In our yellow(In our yellow) submarine.(submarine) ( Haha! )


In the song the word ease means comfort, but it also has a lot of other meanings. The other common uses of the word ease would be, as a verb (to ease) and as a noun (with ease). For example,

  • I got a massage to ease the pain in my back (to relieve the pain)
  • Paul Mcartney still sings with ease (with no difficulty)

To learn other meanings and expressions with the word EASE, click on this link.


We all live in a yellow submarine,
yellow submarine, yellow submarine,
We all live in a yellow submarine,
yellow submarine, yellow submarine.

Yellow submarine, yellow submarine… as you can see, this song really gets stuck in your head, even 40 years after it was first released and we’re still singing it.


Like I have just done with the song “Yellow submarine,” you can do the same with any other song, be it The Beatles or another band. Find the lyrics to some of your favorite songs and dissect the lyrics word for word. Also, don’t forget the importance of singing along with the music, as this helps you learn the phonetic structure of the language.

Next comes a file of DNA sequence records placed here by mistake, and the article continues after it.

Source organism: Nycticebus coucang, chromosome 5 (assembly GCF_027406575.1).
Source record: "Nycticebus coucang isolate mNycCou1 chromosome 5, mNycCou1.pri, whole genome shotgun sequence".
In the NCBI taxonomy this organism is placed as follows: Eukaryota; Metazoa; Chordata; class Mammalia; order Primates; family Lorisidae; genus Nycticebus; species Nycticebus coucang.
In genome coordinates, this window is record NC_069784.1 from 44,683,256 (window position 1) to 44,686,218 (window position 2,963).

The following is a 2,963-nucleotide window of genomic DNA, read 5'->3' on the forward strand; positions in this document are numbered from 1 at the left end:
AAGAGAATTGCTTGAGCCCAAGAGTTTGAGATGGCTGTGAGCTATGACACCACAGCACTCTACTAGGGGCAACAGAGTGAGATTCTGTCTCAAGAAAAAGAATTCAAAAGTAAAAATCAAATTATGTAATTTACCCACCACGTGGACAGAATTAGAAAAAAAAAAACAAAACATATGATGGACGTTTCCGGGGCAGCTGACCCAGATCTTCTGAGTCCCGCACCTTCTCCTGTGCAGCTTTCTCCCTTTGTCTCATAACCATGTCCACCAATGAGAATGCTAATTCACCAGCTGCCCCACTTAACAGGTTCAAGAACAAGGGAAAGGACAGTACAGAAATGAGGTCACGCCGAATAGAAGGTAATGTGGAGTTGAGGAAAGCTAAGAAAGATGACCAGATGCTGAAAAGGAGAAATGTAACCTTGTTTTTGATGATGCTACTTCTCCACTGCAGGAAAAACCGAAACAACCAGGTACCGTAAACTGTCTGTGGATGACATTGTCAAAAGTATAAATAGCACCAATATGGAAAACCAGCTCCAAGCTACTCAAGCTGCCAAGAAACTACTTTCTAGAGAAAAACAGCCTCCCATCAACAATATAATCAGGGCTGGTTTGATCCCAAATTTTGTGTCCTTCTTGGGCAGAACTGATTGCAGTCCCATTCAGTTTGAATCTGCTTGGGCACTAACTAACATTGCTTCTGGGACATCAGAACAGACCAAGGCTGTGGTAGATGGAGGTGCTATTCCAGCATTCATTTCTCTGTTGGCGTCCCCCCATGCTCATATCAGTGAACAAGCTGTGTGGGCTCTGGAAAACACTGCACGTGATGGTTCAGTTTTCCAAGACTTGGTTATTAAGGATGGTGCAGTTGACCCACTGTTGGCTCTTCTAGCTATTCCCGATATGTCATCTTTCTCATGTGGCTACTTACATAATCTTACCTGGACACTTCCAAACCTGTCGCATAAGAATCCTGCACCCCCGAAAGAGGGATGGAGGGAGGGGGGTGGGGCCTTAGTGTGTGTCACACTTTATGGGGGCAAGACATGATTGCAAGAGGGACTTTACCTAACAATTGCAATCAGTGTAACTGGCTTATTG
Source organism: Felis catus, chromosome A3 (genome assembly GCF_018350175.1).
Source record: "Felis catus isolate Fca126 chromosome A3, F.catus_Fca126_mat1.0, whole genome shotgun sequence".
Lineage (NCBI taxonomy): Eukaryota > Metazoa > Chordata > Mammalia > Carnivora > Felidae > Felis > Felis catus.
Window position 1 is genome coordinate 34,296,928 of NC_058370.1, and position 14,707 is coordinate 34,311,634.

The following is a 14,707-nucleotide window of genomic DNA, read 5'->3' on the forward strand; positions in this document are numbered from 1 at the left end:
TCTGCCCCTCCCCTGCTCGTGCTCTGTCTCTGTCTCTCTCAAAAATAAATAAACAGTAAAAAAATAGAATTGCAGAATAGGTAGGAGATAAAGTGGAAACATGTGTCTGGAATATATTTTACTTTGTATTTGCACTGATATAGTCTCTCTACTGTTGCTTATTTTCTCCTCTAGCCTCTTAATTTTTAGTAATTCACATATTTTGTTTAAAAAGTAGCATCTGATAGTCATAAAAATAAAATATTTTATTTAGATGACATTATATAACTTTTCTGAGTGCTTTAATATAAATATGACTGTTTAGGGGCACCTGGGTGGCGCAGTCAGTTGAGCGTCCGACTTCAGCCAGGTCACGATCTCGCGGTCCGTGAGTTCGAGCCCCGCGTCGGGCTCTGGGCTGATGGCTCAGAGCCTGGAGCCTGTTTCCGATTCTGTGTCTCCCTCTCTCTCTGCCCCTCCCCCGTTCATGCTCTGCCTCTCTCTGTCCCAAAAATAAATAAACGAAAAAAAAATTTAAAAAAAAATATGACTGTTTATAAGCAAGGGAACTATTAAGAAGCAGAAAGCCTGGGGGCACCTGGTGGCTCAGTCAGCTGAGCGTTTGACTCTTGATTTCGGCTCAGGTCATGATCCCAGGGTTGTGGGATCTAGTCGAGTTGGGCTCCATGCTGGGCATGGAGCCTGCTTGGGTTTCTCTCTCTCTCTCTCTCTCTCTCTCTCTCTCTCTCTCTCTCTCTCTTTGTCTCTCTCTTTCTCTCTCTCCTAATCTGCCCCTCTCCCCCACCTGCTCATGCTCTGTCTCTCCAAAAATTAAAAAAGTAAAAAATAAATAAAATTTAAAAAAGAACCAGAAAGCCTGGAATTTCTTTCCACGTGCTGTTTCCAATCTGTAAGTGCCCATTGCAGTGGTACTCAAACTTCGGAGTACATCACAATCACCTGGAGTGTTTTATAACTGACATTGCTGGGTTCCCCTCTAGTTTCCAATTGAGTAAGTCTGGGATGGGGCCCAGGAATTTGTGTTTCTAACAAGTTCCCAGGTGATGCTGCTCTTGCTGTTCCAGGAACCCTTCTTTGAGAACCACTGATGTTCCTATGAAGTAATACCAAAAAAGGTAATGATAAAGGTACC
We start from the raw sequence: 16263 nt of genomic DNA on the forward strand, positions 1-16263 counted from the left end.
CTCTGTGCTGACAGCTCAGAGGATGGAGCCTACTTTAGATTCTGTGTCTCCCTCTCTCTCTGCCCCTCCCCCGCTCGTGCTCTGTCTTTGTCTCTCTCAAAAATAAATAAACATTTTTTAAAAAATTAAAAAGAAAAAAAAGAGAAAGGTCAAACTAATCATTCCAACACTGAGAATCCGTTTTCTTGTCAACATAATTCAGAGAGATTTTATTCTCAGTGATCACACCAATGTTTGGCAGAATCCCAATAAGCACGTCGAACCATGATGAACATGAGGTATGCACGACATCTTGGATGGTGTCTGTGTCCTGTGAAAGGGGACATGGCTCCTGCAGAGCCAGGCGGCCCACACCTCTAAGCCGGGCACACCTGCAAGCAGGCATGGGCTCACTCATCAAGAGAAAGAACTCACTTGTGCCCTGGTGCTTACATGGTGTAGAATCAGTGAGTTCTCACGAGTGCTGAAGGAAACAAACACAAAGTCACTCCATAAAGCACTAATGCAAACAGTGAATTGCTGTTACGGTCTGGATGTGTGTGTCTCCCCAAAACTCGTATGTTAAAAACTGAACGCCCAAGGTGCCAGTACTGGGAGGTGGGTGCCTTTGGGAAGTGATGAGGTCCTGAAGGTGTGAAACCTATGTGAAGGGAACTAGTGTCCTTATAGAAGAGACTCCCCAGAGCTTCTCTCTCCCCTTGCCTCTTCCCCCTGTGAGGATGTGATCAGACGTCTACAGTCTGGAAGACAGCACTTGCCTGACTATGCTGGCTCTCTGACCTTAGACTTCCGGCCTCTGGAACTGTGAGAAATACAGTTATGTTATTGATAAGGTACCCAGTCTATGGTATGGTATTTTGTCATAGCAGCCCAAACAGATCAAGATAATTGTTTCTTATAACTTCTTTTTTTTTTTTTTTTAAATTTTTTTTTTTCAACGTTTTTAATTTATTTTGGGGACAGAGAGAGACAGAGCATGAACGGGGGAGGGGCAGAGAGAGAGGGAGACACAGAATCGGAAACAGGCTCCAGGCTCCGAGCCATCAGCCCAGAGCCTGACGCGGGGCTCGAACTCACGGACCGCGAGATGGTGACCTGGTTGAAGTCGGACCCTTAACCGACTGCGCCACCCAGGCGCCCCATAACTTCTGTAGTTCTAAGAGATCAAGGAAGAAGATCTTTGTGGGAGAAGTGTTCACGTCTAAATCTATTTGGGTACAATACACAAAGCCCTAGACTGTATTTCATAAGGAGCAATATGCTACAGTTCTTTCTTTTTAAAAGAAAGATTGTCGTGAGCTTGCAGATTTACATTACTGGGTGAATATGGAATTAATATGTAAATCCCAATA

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  • Lidi Bezerra says:

    This class is very good!

  • ICAL TEFL says:

    I love using music in class. But I really don’t like the Beatles and I’ve found that many, many of my students don’t either. They feel it’s very much of another generation. Imagine when you were a teenager and your teacher asked you to listen to a song from 60 years earlier. You would have laughed and thought them so old fashioned!

    In my experience teachers tend to use music which comes from their own generation but this goes against the one of the basic tenets of teaching: keeping the students interested.

    So I’d like to suggest that before a music lesson a decent Needs Analysis takes place and in it the class says what kind of music they like. Almost certainly it won’t include the Beatles!

  • Fabiana Casella says:

    Great! and such a coincidence does the voice for Thomas the Train cartoon? Ringo!

  • Ellen Lai says:

    I've learned a lot 😉 thanks u and keep it up! I want to learn more!